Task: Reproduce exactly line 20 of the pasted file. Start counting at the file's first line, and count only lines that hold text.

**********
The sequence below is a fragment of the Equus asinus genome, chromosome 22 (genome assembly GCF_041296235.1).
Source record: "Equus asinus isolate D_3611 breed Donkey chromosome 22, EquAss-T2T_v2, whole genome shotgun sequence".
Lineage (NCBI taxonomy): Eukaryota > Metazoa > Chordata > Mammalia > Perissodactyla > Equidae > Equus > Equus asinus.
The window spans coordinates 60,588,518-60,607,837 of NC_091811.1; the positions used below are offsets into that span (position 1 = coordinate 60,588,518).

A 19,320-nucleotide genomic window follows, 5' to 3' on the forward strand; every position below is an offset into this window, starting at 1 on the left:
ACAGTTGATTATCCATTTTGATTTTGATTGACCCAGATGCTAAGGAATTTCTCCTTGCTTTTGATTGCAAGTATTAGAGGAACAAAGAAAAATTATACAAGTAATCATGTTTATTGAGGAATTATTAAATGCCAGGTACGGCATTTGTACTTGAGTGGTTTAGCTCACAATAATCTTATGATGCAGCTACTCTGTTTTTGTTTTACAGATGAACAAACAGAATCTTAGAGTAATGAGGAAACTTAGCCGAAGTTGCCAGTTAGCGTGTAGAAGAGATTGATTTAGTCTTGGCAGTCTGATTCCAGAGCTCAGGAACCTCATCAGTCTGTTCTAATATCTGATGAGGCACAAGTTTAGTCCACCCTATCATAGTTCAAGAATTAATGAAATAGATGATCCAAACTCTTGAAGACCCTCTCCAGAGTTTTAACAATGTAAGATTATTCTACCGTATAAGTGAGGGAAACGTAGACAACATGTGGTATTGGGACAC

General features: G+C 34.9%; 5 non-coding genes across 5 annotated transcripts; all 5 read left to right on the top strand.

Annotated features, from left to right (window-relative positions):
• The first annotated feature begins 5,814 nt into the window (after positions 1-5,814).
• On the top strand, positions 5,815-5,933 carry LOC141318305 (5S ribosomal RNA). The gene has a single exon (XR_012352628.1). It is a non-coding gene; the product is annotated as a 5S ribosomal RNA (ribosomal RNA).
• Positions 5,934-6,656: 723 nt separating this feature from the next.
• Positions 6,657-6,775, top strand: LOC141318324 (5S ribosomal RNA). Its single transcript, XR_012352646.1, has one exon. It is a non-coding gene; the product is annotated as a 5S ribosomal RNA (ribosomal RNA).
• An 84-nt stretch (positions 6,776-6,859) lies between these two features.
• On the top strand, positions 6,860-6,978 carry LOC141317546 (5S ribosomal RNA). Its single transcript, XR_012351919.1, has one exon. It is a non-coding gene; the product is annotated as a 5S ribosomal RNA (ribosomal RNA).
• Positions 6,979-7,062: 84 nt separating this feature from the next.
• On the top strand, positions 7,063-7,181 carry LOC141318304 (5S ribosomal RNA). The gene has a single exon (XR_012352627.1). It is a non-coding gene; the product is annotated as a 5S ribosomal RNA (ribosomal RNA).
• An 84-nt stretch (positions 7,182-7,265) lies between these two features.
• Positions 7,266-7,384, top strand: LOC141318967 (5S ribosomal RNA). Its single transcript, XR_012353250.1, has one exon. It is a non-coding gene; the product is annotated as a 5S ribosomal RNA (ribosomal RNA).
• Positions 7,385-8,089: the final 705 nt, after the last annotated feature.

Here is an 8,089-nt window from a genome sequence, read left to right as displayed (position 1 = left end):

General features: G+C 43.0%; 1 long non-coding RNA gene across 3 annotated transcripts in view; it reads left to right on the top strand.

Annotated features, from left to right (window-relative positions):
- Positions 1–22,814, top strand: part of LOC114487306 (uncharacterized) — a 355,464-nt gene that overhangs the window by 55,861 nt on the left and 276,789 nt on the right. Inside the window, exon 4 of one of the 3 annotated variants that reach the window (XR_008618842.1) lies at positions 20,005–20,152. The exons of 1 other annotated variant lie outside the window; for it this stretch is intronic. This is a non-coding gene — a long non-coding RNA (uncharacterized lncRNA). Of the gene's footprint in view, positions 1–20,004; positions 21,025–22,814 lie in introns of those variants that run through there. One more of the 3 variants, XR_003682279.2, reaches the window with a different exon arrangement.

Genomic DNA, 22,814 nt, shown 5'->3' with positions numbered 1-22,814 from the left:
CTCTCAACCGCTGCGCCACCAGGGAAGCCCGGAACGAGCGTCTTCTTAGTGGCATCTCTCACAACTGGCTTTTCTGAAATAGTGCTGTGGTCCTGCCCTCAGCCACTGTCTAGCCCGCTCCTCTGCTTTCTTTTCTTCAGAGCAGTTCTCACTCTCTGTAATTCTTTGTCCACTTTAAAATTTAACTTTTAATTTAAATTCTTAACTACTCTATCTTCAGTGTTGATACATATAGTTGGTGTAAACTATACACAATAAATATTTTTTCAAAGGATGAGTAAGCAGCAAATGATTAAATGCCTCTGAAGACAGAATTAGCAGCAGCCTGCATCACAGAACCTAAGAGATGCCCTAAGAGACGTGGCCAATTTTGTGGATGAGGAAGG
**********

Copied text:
Here is an 8,089-nt window from a genome sequence, read left to right as displayed (position 1 = left end):